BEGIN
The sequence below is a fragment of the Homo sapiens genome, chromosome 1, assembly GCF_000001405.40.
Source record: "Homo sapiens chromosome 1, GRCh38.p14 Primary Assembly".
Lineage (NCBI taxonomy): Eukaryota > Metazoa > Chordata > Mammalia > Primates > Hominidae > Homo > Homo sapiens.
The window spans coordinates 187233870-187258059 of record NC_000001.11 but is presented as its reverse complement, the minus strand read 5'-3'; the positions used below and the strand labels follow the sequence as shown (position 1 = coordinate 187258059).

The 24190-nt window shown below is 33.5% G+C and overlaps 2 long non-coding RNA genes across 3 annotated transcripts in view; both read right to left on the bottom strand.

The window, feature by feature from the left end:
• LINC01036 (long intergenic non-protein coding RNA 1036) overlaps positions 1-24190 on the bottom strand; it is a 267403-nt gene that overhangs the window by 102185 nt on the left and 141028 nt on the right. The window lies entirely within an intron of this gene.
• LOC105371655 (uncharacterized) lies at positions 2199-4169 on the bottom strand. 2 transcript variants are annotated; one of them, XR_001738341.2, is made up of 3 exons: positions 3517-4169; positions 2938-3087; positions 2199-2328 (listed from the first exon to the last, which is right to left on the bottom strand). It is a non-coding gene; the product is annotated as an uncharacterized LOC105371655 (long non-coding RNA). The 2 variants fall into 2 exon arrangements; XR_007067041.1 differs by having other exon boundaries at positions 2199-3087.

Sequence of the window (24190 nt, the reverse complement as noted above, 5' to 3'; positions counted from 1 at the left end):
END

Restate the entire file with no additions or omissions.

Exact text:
The sequence below is a fragment of the Homo sapiens genome, chromosome 1, assembly GCF_000001405.40.
Source record: "Homo sapiens chromosome 1, GRCh38.p14 Primary Assembly".
Lineage (NCBI taxonomy): Eukaryota > Metazoa > Chordata > Mammalia > Primates > Hominidae > Homo > Homo sapiens.
The window spans coordinates 187233870-187258059 of record NC_000001.11 but is presented as its reverse complement, the minus strand read 5'-3'; the positions used below and the strand labels follow the sequence as shown (position 1 = coordinate 187258059).

The 24190-nt window shown below is 33.5% G+C and overlaps 2 long non-coding RNA genes across 3 annotated transcripts in view; both read right to left on the bottom strand.

The window, feature by feature from the left end:
• LINC01036 (long intergenic non-protein coding RNA 1036) overlaps positions 1-24190 on the bottom strand; it is a 267403-nt gene that overhangs the window by 102185 nt on the left and 141028 nt on the right. The window lies entirely within an intron of this gene.
• LOC105371655 (uncharacterized) lies at positions 2199-4169 on the bottom strand. 2 transcript variants are annotated; one of them, XR_001738341.2, is made up of 3 exons: positions 3517-4169; positions 2938-3087; positions 2199-2328 (listed from the first exon to the last, which is right to left on the bottom strand). It is a non-coding gene; the product is annotated as an uncharacterized LOC105371655 (long non-coding RNA). The 2 variants fall into 2 exon arrangements; XR_007067041.1 differs by having other exon boundaries at positions 2199-3087.

Sequence of the window (24190 nt, the reverse complement as noted above, 5' to 3'; positions counted from 1 at the left end):